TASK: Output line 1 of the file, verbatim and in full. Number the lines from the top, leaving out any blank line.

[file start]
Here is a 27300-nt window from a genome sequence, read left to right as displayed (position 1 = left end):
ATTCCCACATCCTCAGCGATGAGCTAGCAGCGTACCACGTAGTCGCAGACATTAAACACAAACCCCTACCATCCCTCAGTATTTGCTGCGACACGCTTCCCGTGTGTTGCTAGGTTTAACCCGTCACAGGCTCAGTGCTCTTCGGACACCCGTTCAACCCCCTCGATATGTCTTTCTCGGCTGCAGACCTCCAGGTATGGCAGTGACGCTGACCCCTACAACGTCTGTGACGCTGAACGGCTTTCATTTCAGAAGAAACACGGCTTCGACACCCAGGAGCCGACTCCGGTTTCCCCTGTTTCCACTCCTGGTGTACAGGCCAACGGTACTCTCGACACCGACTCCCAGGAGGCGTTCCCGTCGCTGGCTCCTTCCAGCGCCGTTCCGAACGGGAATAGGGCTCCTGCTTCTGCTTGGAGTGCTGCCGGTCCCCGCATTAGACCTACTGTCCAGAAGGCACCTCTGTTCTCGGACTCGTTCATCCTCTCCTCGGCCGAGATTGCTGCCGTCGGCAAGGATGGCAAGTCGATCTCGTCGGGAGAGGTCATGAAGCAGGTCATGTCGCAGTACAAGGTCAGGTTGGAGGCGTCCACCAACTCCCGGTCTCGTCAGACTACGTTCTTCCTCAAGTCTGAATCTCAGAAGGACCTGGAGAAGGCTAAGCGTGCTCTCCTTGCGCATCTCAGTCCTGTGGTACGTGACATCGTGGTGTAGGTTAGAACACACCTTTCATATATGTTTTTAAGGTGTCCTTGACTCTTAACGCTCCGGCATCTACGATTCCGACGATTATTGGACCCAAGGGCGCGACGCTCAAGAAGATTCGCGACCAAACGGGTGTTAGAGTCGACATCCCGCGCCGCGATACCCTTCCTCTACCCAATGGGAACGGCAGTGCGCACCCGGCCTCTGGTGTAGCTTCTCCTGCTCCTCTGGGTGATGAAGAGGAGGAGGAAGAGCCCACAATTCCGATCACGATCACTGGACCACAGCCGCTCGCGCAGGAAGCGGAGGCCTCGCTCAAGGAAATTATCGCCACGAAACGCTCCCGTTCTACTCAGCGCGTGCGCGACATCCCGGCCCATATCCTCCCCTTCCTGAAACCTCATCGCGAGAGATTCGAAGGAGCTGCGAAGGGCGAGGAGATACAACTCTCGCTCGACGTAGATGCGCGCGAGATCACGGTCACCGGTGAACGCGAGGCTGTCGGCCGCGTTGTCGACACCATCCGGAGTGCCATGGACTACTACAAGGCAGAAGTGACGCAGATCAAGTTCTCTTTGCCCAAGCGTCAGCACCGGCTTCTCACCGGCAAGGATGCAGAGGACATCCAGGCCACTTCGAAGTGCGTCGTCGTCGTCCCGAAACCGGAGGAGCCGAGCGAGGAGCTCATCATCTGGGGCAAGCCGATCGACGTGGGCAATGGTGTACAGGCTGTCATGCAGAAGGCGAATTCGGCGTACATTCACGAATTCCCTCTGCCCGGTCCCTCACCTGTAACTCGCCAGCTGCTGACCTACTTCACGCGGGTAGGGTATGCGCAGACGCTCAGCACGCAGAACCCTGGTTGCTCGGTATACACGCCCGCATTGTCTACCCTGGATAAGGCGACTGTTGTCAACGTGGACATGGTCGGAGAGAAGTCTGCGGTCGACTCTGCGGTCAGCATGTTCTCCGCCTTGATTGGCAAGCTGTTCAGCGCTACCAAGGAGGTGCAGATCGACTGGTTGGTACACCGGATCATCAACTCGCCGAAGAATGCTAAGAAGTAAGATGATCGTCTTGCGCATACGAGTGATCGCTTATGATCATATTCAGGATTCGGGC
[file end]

Here is a 27300-nt window from a genome sequence, read left to right as displayed (position 1 = left end):